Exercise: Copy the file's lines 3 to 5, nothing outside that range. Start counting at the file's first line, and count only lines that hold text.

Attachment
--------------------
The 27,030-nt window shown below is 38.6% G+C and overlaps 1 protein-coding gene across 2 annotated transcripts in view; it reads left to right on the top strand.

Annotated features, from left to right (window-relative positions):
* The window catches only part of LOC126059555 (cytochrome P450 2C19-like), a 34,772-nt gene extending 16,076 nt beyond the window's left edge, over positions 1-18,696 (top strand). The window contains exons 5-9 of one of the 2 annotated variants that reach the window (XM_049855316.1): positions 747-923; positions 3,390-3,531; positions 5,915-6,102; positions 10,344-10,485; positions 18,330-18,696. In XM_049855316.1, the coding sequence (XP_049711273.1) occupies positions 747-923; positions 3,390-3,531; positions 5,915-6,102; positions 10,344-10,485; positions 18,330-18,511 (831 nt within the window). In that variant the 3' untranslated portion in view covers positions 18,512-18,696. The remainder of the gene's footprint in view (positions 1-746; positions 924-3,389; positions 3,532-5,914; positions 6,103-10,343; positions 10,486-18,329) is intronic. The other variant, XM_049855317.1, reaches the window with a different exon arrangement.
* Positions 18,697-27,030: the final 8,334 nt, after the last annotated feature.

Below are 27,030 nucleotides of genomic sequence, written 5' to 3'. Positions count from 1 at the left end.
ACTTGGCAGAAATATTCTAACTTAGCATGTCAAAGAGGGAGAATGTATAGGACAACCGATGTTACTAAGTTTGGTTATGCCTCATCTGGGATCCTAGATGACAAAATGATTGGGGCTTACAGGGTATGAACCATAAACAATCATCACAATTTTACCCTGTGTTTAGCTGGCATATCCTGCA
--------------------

* The window catches only part of LOC126059555 (cytochrome P450 2C19-like), a 34,772-nt gene extending 16,076 nt beyond the window's left edge, over positions 1-18,696 (top strand). The window contains exons 5-9 of one of the 2 annotated variants that reach the window (XM_049855316.1): positions 747-923; positions 3,390-3,531; positions 5,915-6,102; positions 10,344-10,485; positions 18,330-18,696. In XM_049855316.1, the coding sequence (XP_049711273.1) occupies positions 747-923; positions 3,390-3,531; positions 5,915-6,102; positions 10,344-10,485; positions 18,330-18,511 (831 nt within the window). In that variant the 3' untranslated portion in view covers positions 18,512-18,696. The remainder of the gene's footprint in view (positions 1-746; positions 924-3,389; positions 3,532-5,914; positions 6,103-10,343; positions 10,486-18,329) is intronic. The other variant, XM_049855317.1, reaches the window with a different exon arrangement.
* Positions 18,697-27,030: the final 8,334 nt, after the last annotated feature.

Below are 27,030 nucleotides of genomic sequence, written 5' to 3'. Positions count from 1 at the left end.